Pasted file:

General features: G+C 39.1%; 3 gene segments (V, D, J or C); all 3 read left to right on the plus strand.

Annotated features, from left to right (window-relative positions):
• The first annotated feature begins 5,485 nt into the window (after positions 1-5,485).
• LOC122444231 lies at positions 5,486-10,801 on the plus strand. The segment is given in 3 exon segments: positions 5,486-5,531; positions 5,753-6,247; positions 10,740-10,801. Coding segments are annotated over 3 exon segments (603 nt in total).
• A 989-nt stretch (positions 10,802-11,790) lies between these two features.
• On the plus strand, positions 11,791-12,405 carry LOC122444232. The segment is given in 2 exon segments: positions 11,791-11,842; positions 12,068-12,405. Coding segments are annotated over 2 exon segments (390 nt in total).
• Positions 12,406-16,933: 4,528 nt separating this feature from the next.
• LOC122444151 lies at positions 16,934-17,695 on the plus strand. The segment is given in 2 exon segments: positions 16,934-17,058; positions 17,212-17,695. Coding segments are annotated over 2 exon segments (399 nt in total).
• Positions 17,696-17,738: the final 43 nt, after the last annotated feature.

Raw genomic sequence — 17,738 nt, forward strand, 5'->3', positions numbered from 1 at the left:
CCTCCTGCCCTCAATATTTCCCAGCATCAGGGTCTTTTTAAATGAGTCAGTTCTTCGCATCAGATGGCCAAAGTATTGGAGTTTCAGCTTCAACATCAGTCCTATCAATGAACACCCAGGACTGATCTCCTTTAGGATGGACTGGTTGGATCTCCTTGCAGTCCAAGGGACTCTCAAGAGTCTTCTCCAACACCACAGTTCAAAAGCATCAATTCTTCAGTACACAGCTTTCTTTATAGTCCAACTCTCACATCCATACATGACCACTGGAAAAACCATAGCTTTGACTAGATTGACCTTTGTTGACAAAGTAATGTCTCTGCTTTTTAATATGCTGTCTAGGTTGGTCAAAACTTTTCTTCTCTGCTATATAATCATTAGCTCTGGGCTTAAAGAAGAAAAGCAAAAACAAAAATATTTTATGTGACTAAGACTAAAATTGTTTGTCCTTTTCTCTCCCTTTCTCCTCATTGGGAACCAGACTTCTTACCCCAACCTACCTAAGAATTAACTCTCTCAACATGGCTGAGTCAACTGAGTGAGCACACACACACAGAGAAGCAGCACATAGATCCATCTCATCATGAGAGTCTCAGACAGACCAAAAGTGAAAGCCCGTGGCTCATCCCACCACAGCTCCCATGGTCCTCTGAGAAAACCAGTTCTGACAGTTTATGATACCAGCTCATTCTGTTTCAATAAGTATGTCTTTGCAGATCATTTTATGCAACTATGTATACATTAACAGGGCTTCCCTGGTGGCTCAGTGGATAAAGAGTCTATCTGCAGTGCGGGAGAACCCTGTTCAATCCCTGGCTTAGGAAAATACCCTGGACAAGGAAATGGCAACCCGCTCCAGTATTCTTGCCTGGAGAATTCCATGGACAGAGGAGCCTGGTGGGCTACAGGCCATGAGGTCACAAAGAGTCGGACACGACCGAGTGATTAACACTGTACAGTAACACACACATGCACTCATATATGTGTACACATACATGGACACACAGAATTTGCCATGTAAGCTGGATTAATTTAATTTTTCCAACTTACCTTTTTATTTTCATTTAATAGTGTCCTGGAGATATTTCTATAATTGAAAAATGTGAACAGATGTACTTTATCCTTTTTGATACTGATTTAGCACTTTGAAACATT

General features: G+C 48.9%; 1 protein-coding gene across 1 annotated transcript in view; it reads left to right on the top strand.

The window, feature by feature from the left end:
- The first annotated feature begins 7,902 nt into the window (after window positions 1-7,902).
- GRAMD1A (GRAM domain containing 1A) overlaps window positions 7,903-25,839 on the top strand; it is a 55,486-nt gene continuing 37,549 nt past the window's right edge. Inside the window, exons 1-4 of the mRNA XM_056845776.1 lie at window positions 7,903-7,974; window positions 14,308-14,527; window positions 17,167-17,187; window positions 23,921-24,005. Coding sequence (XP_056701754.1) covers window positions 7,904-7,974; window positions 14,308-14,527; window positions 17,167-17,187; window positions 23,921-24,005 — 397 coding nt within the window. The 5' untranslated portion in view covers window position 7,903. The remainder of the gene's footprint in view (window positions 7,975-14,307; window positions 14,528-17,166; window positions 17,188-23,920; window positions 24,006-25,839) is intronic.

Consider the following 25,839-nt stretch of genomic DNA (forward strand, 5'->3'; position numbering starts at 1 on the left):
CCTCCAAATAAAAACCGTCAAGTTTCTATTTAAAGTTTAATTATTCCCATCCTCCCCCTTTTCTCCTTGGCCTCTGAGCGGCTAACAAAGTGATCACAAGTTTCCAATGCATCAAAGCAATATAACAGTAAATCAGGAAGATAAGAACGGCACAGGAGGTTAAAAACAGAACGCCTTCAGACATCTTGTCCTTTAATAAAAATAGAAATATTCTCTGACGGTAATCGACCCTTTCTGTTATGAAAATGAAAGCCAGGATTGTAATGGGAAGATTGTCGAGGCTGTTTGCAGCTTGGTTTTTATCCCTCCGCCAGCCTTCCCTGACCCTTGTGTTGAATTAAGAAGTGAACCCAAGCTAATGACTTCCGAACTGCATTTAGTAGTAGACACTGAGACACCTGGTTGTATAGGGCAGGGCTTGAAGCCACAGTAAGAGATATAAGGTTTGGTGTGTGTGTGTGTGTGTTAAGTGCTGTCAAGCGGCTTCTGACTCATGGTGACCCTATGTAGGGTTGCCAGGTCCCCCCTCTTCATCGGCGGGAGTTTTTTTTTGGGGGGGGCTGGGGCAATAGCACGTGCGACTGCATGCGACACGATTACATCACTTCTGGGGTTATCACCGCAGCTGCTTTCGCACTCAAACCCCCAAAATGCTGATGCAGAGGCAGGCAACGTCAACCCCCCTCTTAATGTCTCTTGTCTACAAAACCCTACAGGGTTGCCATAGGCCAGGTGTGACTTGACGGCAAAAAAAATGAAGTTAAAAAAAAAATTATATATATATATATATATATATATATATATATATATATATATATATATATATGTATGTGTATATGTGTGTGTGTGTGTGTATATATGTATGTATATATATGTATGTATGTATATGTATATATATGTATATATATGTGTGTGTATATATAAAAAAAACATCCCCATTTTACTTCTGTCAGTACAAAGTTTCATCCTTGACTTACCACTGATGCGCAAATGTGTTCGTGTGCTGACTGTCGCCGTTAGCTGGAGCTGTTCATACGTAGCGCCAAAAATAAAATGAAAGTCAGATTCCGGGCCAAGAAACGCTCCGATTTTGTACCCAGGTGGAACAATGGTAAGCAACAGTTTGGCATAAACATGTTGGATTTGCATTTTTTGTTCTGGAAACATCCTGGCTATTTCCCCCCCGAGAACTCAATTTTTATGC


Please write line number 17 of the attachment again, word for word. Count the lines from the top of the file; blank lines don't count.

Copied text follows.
CCTCCAAATAAAAACCGTCAAGTTTCTATTTAAAGTTTAATTATTCCCATCCTCCCCCTTTTCTCCTTGGCCTCTGAGCGGCTAACAAAGTGATCACAAGTTTCCAATGCATCAAAGCAATATAACAGTAAATCAGGAAGATAAGAACGGCACAGGAGGTTAAAAACAGAACGCCTTCAGACATCTTGTCCTTTAATAAAAATAGAAATATTCTCTGACGGTAATCGACCCTTTCTGTTATGAAAATGAAAGCCAGGATTGTAATGGGAAGATTGTCGAGGCTGTTTGCAGCTTGGTTTTTATCCCTCCGCCAGCCTTCCCTGACCCTTGTGTTGAATTAAGAAGTGAACCCAAGCTAATGACTTCCGAACTGCATTTAGTAGTAGACACTGAGACACCTGGTTGTATAGGGCAGGGCTTGAAGCCACAGTAAGAGATATAAGGTTTGGTGTGTGTGTGTGTGTGTTAAGTGCTGTCAAGCGGCTTCTGACTCATGGTGACCCTATGTAGGGTTGCCAGGTCCCCCCTCTTCATCGGCGGGAGTTTTTTTTTGGGGGGGGCTGGGGCAATAGCACGTGCGACTGCATGCGACACGATTACATCACTTCTGGGGTTATCACCGCAGCTGCTTTCGCACTCAAACCCCCAAAATGCTGATGCAGAGGCAGGCAACGTCAACCCCCCTCTTAATGTCTCTTGTCTACAAAACCCTACAGGGTTGCCATAGGCCAGGTGTGACTTGACGGCAAAAAAAATGAAGTTAAAAAAAAAATTATATATATATATATATATATATATATATATATATATATATATATATATATATGTATGTGTATATGTGTGTGTGTGTGTGTATATATGTATGTATATATATGTATGTATGTATATGTATATATATGTATATATATGTGTGTGTATATATAAAAAAAACATCCCCATTTTACTTCTGTCAGTACAAAGTTTCATCCTTGACTTACCACTGATGCGCAAATGTGTTCGTGTGCTGACTGTCGCCGTTAGCTGGAGCTGTTCATACGTAGCGCCAAAAATAAAATGAAAGTCAGATTCCGGGCCAAGAAACGCTCCGATTTTGTACCCAGGTGGAACAATGGTAAGCAACAGTTTGGCATAAACATGTTGGATTTGCATTTTTTGTTCTGGAAACATCCTGGCTATTTCCCCCCCGAGAACTCAATTTTTATGC